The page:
Jump to content

sweetnsimple786

IBS Alumni
  • Content Count

    1,542
  • Joined

  • Last visited

  • Days Won

    76

Everything posted by sweetnsimple786

  1. Why is P&P so high on people's lists? I recently read it, and Austen's much wittier than I would have thought, but I definitely wonder what people see in the novel. Care to enlighten me?
  2. I agree that it doesn't hurt to make your title more specific. I haven't read this work, so I don't know if you can go broader than that one aspect, but to answer your question, yes, that sounds like a formal essay to me. Just make a 1/2 to 1 page informal outline and run it by your teacher to be on the safe side.
  3. When I think of commentary, I think of an essay based on a key passage of the text. The essay mostly sticks to what's in that particular passage. A formal essay, though, pulls analysis from the whole text. It's the type of essay I wrote before IB essays. Just a normal essay that can be about anything. Not sure how clearly I described that, but the way I see it, if you want to write an essay on the author's use of X to do Y in a text, it's probably a formal essay. I never had much practice with commentaries (except for the IOC, I suppose) so I considered analyzing a poignant passage to do a key passage analysis, where the passage is connected to the rest of the text. I also considered doing a formal essay just because it was a normal essay. Does that answer your question?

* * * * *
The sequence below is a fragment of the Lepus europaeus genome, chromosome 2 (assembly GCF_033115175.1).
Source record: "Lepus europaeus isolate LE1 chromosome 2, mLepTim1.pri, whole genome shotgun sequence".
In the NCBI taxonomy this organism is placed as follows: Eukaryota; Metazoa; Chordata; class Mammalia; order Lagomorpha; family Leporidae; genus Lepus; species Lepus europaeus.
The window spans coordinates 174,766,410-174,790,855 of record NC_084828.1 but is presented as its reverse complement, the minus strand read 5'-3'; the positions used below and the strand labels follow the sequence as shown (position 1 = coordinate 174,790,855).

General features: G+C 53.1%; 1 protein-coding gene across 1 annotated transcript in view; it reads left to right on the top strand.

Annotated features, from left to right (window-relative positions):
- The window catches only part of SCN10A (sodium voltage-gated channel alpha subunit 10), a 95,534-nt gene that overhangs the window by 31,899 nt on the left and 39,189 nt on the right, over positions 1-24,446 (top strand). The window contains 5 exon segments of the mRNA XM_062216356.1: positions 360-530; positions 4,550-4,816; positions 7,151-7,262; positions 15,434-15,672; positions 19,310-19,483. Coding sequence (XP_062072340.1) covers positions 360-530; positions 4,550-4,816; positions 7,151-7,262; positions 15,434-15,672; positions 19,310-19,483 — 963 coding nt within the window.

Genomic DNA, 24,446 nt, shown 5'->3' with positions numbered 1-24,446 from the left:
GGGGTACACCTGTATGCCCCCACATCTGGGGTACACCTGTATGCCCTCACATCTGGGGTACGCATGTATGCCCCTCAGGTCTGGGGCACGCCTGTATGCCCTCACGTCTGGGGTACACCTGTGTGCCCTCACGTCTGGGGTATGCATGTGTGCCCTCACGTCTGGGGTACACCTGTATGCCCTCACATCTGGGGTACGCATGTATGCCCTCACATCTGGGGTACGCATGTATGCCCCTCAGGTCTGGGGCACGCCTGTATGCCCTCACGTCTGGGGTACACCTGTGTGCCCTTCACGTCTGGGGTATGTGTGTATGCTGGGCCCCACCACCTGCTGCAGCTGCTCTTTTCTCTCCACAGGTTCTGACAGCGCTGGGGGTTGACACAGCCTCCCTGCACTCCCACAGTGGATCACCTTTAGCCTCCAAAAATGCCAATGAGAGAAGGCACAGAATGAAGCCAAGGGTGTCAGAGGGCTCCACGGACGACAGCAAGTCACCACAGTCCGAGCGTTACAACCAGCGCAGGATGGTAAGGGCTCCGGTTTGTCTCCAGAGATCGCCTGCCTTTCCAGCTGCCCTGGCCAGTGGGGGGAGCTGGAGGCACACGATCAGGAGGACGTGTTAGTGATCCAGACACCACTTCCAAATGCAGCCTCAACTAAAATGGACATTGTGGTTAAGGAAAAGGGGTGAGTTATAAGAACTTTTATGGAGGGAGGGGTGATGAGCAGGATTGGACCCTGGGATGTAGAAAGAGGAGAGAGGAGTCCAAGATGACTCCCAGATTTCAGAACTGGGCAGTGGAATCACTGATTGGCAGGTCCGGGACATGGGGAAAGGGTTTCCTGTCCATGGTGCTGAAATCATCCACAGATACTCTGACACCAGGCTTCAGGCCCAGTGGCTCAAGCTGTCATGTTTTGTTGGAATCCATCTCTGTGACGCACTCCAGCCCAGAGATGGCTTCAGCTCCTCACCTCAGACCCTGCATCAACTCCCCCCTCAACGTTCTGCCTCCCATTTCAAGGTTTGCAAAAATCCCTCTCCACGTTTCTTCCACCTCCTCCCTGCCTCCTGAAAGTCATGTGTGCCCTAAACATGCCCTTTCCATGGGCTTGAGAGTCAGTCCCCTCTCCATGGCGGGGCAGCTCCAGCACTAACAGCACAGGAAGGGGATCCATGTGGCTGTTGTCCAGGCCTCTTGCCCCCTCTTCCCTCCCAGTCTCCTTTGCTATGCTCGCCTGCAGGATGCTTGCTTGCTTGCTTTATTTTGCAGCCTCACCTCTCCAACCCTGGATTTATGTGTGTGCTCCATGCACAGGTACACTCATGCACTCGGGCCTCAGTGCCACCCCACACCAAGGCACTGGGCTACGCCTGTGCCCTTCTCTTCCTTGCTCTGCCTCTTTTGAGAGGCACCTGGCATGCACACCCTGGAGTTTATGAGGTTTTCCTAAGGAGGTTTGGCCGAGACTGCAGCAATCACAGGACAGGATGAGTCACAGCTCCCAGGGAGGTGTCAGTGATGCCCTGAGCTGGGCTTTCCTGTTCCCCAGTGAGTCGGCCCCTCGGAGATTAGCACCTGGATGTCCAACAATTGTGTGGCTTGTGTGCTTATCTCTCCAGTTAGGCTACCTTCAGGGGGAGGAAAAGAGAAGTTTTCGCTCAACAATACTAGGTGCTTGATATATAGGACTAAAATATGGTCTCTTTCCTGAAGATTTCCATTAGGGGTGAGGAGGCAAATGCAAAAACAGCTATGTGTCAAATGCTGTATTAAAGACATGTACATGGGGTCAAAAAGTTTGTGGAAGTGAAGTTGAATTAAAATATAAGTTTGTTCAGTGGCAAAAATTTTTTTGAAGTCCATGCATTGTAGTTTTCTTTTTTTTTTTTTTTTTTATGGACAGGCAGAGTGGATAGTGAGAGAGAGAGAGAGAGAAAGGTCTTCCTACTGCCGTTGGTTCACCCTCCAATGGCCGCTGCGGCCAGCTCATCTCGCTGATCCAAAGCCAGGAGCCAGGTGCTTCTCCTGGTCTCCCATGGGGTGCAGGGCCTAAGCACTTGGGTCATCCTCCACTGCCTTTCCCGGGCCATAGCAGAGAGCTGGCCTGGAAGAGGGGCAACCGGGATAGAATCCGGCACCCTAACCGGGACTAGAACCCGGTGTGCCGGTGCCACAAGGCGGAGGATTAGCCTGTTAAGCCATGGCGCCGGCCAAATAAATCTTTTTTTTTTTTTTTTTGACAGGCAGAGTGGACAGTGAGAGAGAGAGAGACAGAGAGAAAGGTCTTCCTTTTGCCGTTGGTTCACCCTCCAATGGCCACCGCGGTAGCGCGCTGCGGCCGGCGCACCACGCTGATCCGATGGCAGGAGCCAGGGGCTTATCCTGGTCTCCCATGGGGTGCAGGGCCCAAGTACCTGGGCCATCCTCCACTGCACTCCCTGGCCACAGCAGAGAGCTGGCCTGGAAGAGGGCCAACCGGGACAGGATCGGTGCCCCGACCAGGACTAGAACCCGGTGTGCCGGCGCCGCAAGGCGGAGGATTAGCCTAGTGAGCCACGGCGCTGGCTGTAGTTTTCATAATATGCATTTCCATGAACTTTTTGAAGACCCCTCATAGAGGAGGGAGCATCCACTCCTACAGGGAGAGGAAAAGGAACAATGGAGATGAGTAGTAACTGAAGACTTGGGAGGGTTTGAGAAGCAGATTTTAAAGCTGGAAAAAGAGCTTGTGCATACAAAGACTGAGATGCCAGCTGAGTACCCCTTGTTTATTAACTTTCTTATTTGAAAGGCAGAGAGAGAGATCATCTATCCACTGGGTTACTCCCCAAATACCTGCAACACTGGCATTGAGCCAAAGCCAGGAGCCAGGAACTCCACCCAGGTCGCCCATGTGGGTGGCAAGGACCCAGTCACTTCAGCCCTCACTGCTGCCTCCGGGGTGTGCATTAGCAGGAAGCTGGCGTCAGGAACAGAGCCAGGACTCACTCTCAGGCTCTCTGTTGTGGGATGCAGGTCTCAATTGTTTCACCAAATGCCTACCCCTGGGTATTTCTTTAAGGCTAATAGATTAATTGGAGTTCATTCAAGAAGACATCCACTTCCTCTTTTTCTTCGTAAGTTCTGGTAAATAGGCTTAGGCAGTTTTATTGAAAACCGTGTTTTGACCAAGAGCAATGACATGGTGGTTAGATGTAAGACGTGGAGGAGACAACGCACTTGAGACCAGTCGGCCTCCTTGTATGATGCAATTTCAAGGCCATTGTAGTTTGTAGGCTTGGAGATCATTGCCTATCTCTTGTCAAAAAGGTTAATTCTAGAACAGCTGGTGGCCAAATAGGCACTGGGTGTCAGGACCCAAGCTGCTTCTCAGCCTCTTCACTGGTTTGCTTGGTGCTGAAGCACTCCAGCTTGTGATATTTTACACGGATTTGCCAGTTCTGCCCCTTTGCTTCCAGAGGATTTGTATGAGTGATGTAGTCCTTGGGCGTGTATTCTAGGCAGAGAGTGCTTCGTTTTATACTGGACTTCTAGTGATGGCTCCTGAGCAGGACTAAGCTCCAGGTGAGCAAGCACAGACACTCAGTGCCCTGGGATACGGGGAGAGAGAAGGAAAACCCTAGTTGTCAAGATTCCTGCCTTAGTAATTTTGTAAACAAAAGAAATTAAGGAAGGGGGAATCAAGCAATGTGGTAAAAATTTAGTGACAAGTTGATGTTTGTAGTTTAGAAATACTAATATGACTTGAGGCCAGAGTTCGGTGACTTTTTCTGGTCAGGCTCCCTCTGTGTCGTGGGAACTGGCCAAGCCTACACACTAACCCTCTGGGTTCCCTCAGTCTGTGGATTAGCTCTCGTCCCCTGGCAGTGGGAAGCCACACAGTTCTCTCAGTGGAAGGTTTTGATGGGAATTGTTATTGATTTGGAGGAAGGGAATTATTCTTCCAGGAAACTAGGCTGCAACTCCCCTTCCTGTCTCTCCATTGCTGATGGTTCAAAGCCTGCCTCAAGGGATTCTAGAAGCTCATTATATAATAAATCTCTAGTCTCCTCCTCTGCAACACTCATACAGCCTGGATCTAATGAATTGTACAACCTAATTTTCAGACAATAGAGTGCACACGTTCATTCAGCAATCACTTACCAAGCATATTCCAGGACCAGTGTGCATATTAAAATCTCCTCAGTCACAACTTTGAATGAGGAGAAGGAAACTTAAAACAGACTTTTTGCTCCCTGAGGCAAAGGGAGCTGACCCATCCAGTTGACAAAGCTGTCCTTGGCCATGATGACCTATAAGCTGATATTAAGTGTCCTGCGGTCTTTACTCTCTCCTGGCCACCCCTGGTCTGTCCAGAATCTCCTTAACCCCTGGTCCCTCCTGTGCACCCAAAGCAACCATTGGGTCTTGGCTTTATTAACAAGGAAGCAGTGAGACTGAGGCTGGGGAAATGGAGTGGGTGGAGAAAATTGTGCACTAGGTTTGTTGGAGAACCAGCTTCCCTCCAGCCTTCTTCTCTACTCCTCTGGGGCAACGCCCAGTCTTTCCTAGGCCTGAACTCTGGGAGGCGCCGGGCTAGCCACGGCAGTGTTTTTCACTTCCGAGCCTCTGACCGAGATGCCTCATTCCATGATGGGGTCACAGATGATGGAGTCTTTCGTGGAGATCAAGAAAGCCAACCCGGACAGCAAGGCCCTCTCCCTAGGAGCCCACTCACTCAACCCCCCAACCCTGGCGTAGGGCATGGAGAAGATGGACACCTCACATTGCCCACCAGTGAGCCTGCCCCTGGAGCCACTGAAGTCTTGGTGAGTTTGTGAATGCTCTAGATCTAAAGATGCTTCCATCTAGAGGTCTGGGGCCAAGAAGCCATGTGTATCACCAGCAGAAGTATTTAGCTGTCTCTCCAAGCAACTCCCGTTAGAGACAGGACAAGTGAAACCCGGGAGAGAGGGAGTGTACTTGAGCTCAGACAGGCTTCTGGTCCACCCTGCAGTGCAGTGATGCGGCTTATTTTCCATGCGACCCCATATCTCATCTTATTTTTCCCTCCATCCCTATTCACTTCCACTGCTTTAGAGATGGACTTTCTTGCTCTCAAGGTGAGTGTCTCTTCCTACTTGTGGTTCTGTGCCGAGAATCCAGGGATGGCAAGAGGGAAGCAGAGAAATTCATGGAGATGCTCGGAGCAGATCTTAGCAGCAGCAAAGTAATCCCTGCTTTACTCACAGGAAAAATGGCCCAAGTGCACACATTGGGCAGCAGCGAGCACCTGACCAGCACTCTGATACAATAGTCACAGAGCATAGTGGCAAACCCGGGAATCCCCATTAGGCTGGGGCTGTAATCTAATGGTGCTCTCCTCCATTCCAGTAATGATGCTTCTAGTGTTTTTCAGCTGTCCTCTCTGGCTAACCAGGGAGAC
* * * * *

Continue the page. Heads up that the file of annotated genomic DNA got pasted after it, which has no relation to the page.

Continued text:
4. Hey - check this post out. So 2a is a comparative essay on two works. 2c is a formal essay, key passage commentary, key passage analysis, or something else that shows a detailed study based on one work. So the difference between 2a and 2c seems to be the number of works you want to deal with. And it can't be any work you've studied for either option. Ask your teacher which of the works are eligible for 2a and which are eligible for 2c.